Saturday, November 28, 2009

0 When Persecution Arises, Pray for Boldness Rather than Deliverance

From today's reading, in Acts 4 -

23 When they were released, they went to their friends and reported what the chief priests and the elders had said to them. 24 And when they heard it, they lifted their voices together to God and said, “Sovereign Lord, who made the heaven and the earth and the sea and everything in them, 25 who through the mouth of our father David, your servant, said by the Holy Spirit,
“ ‘Why did the Gentiles rage,
and the peoples plot in vain?
26 The kings of the earth set themselves,
and sthe rulers were gathered together,
against the Lord and against his Anointed’
27 for truly in this city there were gathered together against your holy servant Jesus, whom you anointed, both Herod and Pontius Pilate, along with the Gentiles and the peoples of Israel, 28 to do whatever your hand and your plan had predestined to take place. 29 And now, Lord, look upon their threats and grant to your servants5 to continue to speak your word with all boldness, 30 while you stretch out your hand to heal, and signs and wonders are performed through the name of your holy servant Jesus.” 31 And when they had prayed, the place in which they were gathered together was shaken, and they were all filled with the Holy Spirit and continued to speak the word of God with boldness. (Acts 4:23-31, ESV)
This passage is one that oftentimes I'll go to when discussing the fact of God's foreordination of all things, including the evil acts of men... however, today, what struck me was something that Dr. Richard Bacon reminded us of on Covenant Radio when we interviewed him last week. That is, that our normal response to persecution (however great or small) is to pray to God for deliverance from persecution, relief from the taunts, threats and violent actions of the persecutors, or something similar. However, when the Apostles faced imprisonment and possible death, when they were threatened concerning speaking the name of Christ, they did not pray for such relief. Rather, knowing what they had to do, they prayed for boldness.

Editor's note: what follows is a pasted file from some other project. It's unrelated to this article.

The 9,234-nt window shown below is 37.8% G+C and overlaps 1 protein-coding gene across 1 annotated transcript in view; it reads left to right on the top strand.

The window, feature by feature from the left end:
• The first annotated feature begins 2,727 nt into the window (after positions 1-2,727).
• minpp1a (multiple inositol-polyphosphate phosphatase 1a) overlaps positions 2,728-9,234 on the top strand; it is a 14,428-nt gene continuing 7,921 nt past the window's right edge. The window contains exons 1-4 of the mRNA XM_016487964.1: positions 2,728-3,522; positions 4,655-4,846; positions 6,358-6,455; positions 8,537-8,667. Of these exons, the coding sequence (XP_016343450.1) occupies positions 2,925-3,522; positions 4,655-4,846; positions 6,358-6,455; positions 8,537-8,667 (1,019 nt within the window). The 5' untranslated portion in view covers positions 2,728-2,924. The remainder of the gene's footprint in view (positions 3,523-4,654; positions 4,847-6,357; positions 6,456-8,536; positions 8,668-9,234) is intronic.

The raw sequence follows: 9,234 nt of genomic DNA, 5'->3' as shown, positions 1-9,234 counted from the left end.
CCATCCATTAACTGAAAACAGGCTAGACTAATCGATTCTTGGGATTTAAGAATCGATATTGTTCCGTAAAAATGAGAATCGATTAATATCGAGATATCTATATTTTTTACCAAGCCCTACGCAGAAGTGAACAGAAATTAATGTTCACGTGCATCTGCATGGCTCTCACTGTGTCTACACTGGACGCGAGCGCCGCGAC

Would that we had the spirit of these in the early church when facing persecution - violent or otherwise. Rather than shrinking back and wishing eyebrows weren't raised when we claim God's Word as truth, or Christ as the only way, why not pray for holy boldness to continue speaking truthfully? We know what is true - we know what is good - we know what is our duty. Perhaps we ought to consider more carefully how we ought to pray when faced with the derision of the world and the mocking glances of unbelievers. Let us look to those who have gone before us in order to find out a better way.



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